CHINA MASTERS 2012 Finals – 3 sweeps in 4 years for China!

Chinese shuttlers made the most of what will be their only Superseries outing this month but sweeping all five Li-Ning China Masters titles for the third time in four years. […]

Women's doubles finalists: (from left) Runners-up Cheng Shu / Luo Yu, Champions Bao Yixin / Zhong Qianxin © Yves Lacroix for Badmintonphoto

Chinese shuttlers made the most of what will be their only outing this month but sweeping all five Li-Ning titles for the third time in four years.

By Kira Rin, Badzine Correspondent.  Photos: Yves Lacroix for Badmintonphoto (live from Changzhou)

In a clash of team-mates, doubles specialist Bao Yixin had a big tactical advantage which came from having been partners with all the other players on court.  Thus she had an intimate understanding of their playing styles, and with this knowledge was able to help set up opportunities for her smashing partner Zhong Qianxin.  Faced with Zhong’s biting smashes, there wasn’t much Cheng Shu and Luo Yu could do, especially when their returns were easily intercepted by a person who was able to read their game all too well.

This 2012 China Masters marks the 1st time Hong Kong’s Hu Yun (pictured right) has entered the final of a Superseries tournament.  With that in mind, Hu Yun kept close tabs on Chen Long, utilizing cross-court drives and net play to hit winners.  However, Chen upped the pace past the intervals of both games, intercepting the tight net plays and smashing opportune shots.  Hu Yun was at a loss for answers and couldn’t turn his finals attendance into a title.

Women’s Singles world #1 Wang Yihan was tested when she faced teammate Jiang Yanjiao.  While Wang was rallying consistently, Jiang played a game of retrieval, forcing herself to get the shuttle back over the net.  At times, Jiang was able to briefly get ahead of Wang but Wang’s patience ultimately gained her the match.

Defending champs tested

The only final to make it to three games in Changzhou today was the mixed doubles, where top pair Xu Chen and Ma Jin (pictured below) were taken by surprise when Qiu Zihan and Tang Jinhua started off with a high pace of attack.  Striking while the iron was hot, Qiu smashed hard to finish the 1st game in his favour.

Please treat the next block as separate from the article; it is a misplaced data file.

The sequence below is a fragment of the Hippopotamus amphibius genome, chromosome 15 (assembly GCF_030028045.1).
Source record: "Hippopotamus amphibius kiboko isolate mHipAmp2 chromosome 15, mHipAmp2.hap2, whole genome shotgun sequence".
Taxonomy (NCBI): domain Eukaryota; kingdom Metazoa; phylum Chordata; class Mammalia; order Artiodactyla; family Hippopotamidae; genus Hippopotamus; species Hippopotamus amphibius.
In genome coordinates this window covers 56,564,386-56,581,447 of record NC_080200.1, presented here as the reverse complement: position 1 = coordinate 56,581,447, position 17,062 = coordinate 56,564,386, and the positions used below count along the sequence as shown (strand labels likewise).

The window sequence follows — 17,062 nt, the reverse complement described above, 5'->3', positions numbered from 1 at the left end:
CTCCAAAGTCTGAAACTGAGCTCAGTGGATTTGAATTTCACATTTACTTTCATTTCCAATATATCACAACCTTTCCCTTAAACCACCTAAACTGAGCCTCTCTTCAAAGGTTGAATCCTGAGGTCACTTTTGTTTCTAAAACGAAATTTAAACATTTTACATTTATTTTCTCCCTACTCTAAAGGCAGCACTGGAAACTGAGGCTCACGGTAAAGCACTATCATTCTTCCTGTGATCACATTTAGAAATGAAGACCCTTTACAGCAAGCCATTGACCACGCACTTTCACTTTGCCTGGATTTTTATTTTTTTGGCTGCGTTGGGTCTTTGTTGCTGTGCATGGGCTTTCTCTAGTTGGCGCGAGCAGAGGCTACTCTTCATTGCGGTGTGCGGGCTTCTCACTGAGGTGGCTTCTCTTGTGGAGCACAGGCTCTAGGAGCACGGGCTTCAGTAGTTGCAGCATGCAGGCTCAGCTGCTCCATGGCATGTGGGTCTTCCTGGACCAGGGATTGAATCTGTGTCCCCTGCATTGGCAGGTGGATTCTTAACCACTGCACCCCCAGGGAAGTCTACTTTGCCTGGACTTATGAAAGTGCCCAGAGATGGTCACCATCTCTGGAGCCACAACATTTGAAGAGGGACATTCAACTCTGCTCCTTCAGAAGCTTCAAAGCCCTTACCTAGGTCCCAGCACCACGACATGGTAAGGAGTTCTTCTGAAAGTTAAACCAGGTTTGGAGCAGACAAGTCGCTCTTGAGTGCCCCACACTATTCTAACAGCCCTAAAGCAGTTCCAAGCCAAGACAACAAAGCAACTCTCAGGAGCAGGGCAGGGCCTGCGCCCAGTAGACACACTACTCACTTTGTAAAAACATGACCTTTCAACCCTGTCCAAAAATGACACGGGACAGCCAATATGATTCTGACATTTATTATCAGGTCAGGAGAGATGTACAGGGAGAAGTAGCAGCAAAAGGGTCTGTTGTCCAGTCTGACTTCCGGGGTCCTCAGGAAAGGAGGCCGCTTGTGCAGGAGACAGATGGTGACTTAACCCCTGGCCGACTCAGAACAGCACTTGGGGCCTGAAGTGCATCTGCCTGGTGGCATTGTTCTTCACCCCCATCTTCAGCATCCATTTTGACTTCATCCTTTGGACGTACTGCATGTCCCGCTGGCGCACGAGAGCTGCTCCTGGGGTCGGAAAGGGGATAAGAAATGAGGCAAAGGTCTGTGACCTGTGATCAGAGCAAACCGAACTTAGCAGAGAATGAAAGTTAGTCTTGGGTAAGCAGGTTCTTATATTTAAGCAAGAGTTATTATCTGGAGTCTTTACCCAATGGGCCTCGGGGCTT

Come the interval, Ma Jin was able to reorganize and the pair were able to bring the pace of the game to their control, placing shots with a variety of angles and smashing at blind spots.  Qiu and Tang were able to make some great returns, even pulling off behind-the-back returns, but that wasn’t enough to stop Xu Chen’s powerful and well-placed attacks and the younger pair ceded the match, scoreing little more than 10 points in each of the last two games.

As a thanks to the spectators for staying on to watch their display of badminton, both pairs went around hitting shuttles into the crowd to take home as souvenirs.

Top seeds topped

Hiroyuki Endo and Kenichi Hayakawa started off with their own unique and reckless brand of doubles, favouring fast and early interception, even going as far as to jump from the net position to attack the shot.  However, the recently reunited pair of Chai Biao and Zhang Nan clicked together to cover each other and set up smashing opportunities.  The Japanese pair weren’t one to give up, though, and survived 4 game points before making an unforced error.

Being reckless does have its advantages in allowing for surprise attacks but on the downside such a player is more prone to making errors.  In that regard, Endo and Hayakawa ended up being the only top seeds to lose their match during this tournament’s finals day, after a combination of forced and unforced errors awarded the points and match to Chai and Zhang, who put the finishing touches on yet another Chinese clean sweep of Masters titles.

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